Since we (the Alphaville side) now have the platform, we’ll unashamedly reiterate the bears’ case. Any gold bull rebuttal that actually makes logical sense (you’ll be working to convince independent adjudicator Jamie Chisholm) has a chance to win the Goldschlager.

SocGen’s Robin Bhar made three stellar points:

– Where is the inflation?

Simply put, the current gold price appears to be discounting a huge, sustained increase in inflation over the coming years. For example, we can calculate the required annual US inflation rate over the next five years that would justify the current gold price (using 1968 as the starting point): US inflation would have to run at an overwhelming 45% per annum for the next five years.

But inflation is subdued. Gold prices have soared in recent years despite the fact that US CPI has stayed below 4% for the bulk of the time.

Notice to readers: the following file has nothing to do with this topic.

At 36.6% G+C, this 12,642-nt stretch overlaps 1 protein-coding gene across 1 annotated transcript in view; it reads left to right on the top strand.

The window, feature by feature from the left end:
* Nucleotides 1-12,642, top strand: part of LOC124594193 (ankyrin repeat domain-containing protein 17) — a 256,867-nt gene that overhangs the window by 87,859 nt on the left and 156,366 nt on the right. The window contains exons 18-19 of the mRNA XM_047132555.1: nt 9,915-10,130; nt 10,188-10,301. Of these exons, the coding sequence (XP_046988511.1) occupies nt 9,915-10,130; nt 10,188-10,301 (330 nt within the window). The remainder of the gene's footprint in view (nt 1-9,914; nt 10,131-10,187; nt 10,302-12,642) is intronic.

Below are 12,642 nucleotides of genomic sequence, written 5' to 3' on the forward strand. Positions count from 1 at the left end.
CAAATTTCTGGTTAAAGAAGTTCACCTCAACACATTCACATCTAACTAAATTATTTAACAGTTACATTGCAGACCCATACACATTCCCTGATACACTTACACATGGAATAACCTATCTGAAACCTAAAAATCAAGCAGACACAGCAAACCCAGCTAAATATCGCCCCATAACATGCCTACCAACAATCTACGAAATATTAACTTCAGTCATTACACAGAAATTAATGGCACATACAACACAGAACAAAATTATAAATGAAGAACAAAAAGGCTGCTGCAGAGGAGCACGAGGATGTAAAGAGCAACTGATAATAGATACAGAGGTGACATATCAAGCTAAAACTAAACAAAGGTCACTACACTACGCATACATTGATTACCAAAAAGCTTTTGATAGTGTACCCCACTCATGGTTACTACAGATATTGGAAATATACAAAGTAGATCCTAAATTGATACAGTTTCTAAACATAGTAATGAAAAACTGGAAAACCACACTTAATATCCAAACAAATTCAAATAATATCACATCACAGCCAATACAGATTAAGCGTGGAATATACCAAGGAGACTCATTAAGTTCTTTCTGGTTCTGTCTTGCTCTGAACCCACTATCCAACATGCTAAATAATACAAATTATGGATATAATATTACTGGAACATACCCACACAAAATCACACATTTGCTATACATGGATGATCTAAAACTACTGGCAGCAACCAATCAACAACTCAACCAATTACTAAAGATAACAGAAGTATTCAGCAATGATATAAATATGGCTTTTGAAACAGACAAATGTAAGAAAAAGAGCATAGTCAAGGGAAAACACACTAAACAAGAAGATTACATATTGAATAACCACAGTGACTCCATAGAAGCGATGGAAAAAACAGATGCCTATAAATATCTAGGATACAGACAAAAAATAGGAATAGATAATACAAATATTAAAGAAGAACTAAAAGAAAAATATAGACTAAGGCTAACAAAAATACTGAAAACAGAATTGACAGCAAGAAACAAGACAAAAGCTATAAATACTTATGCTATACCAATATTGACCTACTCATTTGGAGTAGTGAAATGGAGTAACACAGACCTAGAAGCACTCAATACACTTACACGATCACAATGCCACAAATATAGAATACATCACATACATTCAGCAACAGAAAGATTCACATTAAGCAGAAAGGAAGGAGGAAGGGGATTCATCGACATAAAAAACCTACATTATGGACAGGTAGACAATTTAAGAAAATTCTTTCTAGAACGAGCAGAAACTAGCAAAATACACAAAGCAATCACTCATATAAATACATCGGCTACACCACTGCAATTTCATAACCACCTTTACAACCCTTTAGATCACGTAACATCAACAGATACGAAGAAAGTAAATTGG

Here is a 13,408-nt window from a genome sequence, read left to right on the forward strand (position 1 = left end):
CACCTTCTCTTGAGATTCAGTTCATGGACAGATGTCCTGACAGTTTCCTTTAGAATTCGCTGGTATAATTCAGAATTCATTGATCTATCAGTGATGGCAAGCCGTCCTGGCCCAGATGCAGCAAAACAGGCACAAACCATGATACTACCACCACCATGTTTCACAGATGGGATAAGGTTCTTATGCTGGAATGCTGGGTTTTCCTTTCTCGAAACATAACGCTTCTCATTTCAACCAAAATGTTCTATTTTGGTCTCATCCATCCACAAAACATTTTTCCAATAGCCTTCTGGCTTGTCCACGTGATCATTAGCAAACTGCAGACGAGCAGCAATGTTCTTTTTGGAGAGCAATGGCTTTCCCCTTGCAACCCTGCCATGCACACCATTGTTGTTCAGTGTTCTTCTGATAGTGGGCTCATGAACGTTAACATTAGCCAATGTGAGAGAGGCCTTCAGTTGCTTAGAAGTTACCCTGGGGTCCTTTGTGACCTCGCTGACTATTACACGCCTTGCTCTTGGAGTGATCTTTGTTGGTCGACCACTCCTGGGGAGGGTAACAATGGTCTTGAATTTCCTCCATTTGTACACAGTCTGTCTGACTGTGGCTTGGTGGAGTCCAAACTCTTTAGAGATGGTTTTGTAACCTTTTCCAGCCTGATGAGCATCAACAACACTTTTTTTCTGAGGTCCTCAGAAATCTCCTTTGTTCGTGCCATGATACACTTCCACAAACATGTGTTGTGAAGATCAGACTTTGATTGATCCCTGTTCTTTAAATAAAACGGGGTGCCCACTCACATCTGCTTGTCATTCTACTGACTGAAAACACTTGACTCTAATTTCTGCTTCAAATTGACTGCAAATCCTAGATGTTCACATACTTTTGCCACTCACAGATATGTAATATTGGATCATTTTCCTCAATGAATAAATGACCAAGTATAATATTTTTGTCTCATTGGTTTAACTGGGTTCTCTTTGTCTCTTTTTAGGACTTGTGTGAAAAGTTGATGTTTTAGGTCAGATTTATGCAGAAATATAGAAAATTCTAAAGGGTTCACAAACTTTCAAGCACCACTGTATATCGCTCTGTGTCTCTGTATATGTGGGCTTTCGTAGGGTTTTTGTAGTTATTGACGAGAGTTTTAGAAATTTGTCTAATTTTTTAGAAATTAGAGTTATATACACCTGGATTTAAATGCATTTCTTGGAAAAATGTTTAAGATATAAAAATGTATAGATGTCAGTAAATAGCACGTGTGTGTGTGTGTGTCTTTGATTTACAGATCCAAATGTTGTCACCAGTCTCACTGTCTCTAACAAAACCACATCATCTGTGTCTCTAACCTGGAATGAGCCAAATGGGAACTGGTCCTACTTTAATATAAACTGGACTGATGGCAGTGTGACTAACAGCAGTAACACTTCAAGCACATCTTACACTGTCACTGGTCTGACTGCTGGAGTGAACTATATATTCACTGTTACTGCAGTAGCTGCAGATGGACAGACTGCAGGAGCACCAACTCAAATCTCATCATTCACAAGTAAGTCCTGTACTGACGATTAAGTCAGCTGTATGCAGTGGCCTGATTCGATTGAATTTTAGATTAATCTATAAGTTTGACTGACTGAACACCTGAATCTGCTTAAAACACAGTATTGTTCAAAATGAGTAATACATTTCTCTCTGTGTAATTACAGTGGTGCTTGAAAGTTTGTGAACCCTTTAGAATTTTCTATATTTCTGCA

– The dollar’s strength and US growth:

The US economy currently offers the best potential for stronger-than-expected growth. This suggests a stronger US dollar in such a scenario with its obvious impact on gold.

– The end of QE:

And now we are beginning to see: 1) the economic conditions that would justify an end to the Fed’s QE; 2) fiscal stabilisation that has passed its inflection point; and 3) a US dollar that has begun trending higher. Ot seems unlikely that investors would want to add much to their long gold positions in this context. If so, the gold price would trend lower at pace as the physical gold market is seriously oversupplied without continued large-scale investor buying. Selling by investors would add fuel to the fire.

 

The inflation argument has just torpedoed itself! The pigmen score! “Gold prices have soared despite!” There is no direct relationship between gold prices and inflation only a correlation. The gold price discounts all sorts of risks including inflation … which in its virulent form is a default or a policy choice of managers … as was unloaded upon sleeping Cypriot bank depositors a few weeks ago.